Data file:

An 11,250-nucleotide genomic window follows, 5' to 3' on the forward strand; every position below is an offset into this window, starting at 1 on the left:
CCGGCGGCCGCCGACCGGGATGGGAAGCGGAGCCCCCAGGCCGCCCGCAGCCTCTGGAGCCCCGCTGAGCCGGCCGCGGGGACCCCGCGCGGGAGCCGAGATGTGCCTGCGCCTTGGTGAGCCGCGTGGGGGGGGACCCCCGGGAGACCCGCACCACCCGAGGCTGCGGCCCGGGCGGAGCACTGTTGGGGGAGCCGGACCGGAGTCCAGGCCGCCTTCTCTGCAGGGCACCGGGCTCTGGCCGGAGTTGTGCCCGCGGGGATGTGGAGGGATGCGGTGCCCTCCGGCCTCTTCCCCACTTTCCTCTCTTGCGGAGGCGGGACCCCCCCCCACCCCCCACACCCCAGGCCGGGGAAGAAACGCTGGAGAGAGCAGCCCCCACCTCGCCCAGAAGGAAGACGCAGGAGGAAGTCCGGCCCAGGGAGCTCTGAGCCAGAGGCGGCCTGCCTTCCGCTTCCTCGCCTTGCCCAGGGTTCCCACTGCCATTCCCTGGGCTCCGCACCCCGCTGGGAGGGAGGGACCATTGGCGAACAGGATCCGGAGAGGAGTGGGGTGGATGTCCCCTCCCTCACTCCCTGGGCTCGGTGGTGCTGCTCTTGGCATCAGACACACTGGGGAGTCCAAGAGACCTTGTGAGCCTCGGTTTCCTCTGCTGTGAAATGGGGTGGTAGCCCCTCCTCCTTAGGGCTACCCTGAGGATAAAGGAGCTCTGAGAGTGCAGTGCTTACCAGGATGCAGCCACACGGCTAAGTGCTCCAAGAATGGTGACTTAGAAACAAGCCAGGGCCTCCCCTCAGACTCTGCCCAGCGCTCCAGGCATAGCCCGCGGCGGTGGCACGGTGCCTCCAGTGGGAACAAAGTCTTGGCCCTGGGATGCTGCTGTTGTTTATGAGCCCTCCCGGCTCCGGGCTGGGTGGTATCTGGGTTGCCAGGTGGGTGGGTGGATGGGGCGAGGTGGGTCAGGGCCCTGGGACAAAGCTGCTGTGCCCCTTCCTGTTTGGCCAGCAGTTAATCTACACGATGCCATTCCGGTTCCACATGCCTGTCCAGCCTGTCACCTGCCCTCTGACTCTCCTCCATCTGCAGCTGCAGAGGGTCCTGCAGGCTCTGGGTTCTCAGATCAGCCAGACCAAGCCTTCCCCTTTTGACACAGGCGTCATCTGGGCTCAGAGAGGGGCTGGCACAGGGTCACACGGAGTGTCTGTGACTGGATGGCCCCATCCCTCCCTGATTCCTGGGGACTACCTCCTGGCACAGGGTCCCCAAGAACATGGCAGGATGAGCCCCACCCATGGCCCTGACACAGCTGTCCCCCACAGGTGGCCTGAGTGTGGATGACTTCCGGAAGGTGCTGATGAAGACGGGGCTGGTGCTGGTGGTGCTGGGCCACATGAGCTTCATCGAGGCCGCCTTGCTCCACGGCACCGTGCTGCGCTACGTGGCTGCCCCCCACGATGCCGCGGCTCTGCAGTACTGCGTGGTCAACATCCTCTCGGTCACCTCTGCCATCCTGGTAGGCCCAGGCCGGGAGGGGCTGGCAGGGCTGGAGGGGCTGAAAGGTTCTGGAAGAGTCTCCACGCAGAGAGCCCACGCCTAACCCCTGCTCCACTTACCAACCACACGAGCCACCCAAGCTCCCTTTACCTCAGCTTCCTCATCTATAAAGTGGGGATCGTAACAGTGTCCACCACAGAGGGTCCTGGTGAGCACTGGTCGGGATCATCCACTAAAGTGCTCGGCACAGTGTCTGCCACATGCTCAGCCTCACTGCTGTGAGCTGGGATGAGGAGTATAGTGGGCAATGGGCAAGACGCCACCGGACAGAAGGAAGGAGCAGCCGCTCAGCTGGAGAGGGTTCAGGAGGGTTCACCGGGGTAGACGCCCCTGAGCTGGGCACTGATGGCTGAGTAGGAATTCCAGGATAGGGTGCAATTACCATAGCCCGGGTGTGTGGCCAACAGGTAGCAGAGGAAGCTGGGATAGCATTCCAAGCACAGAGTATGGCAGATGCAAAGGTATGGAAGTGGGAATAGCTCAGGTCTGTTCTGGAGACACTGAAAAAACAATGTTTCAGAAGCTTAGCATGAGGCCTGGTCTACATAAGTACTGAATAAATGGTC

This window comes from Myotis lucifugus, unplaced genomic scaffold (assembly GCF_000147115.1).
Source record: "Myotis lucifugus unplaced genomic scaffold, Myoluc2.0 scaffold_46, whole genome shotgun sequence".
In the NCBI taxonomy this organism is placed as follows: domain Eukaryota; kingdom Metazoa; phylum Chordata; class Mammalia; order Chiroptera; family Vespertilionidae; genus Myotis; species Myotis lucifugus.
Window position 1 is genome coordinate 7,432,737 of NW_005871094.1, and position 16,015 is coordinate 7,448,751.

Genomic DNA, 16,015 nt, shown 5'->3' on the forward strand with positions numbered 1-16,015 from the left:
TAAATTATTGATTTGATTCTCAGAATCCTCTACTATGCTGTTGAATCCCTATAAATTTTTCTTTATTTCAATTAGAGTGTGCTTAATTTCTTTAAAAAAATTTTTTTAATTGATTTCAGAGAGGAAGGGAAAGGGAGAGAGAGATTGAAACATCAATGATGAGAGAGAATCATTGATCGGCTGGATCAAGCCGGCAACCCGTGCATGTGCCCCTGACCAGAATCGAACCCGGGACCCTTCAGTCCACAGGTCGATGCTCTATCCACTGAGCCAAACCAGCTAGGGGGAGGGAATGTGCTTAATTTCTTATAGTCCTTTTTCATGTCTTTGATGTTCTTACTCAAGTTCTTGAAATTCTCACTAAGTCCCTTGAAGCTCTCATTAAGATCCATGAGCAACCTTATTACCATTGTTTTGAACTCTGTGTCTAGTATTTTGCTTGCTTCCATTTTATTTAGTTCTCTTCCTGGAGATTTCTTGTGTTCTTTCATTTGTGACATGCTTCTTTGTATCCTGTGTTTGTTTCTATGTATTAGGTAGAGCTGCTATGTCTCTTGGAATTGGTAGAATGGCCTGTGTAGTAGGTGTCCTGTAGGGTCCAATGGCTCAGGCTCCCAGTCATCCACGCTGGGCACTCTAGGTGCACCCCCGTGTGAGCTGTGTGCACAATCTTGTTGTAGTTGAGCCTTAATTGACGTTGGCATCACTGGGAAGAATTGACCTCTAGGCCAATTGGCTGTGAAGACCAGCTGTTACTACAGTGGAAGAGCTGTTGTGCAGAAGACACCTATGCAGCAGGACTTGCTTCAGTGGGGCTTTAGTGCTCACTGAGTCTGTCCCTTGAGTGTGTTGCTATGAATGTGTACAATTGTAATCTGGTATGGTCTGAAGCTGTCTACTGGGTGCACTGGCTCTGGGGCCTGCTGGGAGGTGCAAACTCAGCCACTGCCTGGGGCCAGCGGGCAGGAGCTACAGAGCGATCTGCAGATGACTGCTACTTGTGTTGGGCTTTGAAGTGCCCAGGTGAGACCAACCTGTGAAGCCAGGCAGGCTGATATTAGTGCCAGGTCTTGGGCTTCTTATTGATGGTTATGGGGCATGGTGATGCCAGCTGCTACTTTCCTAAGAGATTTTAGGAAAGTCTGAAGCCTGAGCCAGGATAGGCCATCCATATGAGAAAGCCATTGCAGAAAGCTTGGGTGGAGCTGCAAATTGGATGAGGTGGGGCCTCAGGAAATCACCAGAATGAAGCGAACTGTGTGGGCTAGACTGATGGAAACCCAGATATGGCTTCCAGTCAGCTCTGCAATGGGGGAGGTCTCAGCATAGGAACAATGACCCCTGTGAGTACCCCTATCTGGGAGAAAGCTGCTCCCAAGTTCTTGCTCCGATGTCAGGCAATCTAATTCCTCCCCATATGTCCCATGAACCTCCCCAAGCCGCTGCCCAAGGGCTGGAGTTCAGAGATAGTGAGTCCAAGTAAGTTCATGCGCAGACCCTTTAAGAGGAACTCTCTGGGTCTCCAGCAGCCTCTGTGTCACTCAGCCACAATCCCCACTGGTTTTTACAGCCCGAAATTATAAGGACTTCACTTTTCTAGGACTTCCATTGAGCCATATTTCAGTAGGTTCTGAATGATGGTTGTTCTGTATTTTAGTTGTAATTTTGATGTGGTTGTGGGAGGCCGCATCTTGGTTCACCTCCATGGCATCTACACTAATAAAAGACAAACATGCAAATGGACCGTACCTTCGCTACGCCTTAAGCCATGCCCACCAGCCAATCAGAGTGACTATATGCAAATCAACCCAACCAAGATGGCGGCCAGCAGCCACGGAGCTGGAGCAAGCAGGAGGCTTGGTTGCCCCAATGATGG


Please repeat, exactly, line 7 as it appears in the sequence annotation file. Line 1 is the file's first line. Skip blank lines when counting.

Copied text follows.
Genomic DNA, 16,015 nt, shown 5'->3' on the forward strand with positions numbered 1-16,015 from the left: